of community and citizenship, understanding the informal not as an aesthetic
category but as praxis. This is the reason I am interested in the emergent urban
confi gurations produced out of social emergency, and the performative role of
individuals constructing their own spaces.

In recent years, I have been visualizing the many invisible informal
trans- border fl ows, which are physically manifested by the informal land use
patterns and economies produced by migrant workers fl owing north from Ti-
juana into San Diego, and by “infrastructural waste” moving south to construct
an insurgent, cross- border urbanism of emergency in Tijuana. This suggests a
double urbanism of retrofi t by which the recycling of fragments, resources and
situations from these two cities can allow new ways of conceptualizing housing
and density:




My research in this city has been studying the relationship of informal settle-
ments, emergency housing and the politics of cheap labor, as maquiladoras
(nafta factories) settle in the midst of these slums. The periphery of Tijuana is
dotted with slums, which build themselves with the urban waste of San Diego.
This waste fl ows south- bound to construct an urbanism of emergency, as one
city recycles the “left over” of the other into a sort of “second hand” urbanization.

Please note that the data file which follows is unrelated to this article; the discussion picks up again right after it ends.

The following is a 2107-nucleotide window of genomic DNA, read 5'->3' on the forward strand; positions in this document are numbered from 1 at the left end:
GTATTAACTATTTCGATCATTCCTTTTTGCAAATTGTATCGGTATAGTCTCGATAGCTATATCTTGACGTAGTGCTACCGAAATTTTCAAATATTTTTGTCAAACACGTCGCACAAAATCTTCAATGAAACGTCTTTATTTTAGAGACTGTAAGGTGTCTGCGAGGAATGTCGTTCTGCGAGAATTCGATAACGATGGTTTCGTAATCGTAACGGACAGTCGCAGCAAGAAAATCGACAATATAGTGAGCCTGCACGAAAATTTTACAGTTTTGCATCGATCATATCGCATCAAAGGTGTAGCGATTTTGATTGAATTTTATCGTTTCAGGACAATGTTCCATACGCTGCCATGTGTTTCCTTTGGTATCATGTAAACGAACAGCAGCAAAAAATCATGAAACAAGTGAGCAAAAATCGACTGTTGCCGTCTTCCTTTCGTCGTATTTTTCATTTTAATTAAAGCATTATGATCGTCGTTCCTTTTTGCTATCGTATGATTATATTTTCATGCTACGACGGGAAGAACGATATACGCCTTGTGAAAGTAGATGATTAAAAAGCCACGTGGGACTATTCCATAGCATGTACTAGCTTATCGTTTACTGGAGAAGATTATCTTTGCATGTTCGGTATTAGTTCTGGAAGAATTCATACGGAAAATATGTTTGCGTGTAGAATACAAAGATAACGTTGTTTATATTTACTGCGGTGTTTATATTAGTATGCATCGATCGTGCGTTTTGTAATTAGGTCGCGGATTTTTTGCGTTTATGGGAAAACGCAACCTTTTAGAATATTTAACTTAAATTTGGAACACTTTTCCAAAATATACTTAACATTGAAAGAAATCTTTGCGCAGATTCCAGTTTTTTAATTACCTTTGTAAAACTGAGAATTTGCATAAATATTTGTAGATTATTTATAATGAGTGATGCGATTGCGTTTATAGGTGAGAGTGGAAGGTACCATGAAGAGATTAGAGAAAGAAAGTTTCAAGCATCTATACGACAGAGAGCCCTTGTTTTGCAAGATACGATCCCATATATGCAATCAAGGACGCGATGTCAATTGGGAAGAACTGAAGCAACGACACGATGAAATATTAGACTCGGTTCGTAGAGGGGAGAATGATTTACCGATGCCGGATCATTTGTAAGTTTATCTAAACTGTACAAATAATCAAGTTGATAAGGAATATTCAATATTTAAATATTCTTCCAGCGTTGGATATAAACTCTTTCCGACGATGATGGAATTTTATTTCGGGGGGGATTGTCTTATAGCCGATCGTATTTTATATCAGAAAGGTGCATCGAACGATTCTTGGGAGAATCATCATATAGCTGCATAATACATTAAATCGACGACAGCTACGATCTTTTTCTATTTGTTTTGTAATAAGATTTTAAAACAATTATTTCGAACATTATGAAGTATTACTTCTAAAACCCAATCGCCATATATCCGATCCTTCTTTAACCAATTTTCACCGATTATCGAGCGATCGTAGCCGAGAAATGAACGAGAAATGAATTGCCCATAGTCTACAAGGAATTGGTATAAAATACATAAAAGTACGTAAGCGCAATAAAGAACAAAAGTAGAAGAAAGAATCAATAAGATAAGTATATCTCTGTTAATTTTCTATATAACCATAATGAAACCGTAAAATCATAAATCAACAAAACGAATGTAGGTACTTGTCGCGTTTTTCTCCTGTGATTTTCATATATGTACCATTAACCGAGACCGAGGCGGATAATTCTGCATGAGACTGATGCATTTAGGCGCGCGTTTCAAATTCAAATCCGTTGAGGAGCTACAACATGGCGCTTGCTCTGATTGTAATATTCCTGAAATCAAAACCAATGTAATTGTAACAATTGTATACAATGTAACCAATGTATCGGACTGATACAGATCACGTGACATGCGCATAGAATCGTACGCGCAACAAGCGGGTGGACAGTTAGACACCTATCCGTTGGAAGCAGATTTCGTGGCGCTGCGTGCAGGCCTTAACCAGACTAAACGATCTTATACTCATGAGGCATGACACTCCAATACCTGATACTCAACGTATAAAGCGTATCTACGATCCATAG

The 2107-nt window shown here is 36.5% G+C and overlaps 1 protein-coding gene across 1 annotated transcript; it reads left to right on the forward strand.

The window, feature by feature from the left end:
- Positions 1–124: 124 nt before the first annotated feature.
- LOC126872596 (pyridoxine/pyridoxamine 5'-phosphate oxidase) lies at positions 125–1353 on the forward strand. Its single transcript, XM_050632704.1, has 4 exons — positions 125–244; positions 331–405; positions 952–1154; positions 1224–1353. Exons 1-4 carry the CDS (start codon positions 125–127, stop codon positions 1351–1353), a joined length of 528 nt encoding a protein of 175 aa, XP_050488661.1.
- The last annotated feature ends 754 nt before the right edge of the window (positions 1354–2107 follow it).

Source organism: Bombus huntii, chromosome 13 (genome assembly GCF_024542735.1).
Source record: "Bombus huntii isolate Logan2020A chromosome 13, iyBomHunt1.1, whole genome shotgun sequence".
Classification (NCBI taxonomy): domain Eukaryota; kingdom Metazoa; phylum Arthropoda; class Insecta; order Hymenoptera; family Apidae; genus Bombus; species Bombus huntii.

I am referring to the postwar bungalows that have been part of the older
rings of suburbanization in Southern California and are being recycled into the
slums of Tijuana. These small houses are moved physically across the border as
developers in the United States have recently begun to give them away to Mex-
ican speculators in order to replace them with new and larger McMansions. So,
not only people cross the border but entire chunks of one city move to the next.

FIGURE 5. North–south/south–north invisible trans- border fl ows are physically manifested in one direction
by an urbanization of adaptation, as informal densities and economies produced by migrant workers fl owing
north transform San Diego neighborhoods; and by “infrastructural waste,” in the opposite direction, as
Tijuana’s slums recycle the urban “left overs” of San Diego to construct emergency housing.

Spatializing Citizenship and the Informal Public • 327